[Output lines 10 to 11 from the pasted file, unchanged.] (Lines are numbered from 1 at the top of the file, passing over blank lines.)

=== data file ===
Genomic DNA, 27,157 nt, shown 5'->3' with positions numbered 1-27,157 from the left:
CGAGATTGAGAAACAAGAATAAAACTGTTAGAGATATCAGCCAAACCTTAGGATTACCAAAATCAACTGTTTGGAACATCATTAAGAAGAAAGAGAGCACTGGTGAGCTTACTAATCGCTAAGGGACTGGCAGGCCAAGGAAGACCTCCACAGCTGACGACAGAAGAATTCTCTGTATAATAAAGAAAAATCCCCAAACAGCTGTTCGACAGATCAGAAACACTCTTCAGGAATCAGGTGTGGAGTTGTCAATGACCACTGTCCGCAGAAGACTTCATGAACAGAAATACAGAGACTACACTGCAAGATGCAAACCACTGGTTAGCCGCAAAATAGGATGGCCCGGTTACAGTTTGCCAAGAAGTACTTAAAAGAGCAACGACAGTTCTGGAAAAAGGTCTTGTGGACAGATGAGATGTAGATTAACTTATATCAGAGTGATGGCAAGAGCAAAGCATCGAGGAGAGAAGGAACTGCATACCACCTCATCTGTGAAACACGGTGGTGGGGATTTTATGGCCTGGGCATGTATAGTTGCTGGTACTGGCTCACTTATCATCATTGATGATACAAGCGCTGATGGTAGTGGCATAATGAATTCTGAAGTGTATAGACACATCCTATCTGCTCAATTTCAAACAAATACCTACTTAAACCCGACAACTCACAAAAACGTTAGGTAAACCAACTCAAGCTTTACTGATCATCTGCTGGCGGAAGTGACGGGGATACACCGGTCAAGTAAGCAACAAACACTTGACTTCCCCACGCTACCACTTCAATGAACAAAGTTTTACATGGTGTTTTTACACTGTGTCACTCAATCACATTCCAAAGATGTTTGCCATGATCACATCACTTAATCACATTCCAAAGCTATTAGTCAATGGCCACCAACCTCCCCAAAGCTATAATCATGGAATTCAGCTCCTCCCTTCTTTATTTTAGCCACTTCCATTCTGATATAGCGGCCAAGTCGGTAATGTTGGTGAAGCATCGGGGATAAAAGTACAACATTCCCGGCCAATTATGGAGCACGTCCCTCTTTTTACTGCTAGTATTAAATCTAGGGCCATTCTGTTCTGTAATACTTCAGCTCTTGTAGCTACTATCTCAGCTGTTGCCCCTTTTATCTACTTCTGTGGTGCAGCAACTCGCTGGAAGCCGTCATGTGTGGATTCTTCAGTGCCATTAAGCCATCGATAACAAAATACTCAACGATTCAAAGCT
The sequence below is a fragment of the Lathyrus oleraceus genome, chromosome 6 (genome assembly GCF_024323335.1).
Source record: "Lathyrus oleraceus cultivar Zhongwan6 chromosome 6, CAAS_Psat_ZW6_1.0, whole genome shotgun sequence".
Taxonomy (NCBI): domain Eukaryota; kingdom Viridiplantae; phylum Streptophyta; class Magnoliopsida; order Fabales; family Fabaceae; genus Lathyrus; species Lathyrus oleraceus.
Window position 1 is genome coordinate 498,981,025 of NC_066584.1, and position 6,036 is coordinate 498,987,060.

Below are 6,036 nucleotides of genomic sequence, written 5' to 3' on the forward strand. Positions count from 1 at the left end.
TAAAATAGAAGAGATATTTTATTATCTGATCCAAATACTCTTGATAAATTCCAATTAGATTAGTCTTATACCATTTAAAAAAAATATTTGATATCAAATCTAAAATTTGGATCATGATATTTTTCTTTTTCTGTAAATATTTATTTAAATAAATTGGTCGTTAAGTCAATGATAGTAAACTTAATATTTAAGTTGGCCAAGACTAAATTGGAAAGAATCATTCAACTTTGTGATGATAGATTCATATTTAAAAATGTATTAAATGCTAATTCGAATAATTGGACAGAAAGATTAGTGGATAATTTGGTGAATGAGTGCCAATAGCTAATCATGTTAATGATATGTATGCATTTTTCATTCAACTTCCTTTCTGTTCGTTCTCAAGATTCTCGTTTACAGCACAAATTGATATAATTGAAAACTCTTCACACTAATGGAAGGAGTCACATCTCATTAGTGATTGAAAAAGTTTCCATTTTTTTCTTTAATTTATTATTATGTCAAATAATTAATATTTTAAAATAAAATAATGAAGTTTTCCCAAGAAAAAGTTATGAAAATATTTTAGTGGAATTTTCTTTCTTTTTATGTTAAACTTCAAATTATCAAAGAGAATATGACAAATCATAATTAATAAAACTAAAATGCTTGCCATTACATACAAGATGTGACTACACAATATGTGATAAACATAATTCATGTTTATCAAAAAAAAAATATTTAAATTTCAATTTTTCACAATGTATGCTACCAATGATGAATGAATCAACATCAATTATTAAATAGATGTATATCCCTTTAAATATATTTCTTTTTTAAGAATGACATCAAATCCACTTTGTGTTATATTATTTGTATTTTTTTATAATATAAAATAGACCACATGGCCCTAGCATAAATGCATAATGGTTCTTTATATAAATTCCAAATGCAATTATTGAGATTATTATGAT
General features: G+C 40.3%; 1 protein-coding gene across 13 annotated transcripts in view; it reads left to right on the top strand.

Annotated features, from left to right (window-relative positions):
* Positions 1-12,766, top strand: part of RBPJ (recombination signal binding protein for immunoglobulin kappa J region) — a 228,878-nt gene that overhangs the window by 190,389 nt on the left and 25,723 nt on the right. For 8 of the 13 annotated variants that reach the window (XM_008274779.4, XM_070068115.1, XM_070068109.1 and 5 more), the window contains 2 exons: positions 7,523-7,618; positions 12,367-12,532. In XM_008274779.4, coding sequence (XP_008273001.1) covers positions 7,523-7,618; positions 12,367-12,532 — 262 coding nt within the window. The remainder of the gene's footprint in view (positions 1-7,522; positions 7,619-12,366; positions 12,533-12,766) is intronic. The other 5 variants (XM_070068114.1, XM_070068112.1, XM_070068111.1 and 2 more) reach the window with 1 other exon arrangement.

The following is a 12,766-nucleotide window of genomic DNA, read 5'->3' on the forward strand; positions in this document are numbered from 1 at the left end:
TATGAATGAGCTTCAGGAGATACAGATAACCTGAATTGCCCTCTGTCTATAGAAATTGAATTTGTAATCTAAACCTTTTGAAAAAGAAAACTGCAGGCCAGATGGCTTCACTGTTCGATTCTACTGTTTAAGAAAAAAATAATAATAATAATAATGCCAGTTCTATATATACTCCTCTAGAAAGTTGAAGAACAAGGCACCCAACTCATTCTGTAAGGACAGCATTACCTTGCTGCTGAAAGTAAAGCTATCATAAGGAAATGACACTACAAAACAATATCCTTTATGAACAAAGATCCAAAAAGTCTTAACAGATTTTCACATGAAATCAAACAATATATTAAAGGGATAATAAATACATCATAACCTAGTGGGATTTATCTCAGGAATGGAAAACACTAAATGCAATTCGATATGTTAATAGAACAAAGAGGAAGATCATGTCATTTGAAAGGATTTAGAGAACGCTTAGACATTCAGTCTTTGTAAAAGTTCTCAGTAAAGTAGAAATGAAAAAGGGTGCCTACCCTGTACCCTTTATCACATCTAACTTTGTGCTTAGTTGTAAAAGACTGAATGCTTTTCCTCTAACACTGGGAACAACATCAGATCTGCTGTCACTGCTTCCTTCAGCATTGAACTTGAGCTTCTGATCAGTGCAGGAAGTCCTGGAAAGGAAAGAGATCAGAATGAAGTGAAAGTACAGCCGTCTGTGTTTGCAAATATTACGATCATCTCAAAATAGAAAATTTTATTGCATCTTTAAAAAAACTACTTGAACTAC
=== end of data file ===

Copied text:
Annotated features, from left to right (window-relative positions):
* Positions 1-12,766, top strand: part of RBPJ (recombination signal binding protein for immunoglobulin kappa J region) — a 228,878-nt gene that overhangs the window by 190,389 nt on the left and 25,723 nt on the right. For 8 of the 13 annotated variants that reach the window (XM_008274779.4, XM_070068115.1, XM_070068109.1 and 5 more), the window contains 2 exons: positions 7,523-7,618; positions 12,367-12,532. In XM_008274779.4, coding sequence (XP_008273001.1) covers positions 7,523-7,618; positions 12,367-12,532 — 262 coding nt within the window. The remainder of the gene's footprint in view (positions 1-7,522; positions 7,619-12,366; positions 12,533-12,766) is intronic. The other 5 variants (XM_070068114.1, XM_070068112.1, XM_070068111.1 and 2 more) reach the window with 1 other exon arrangement.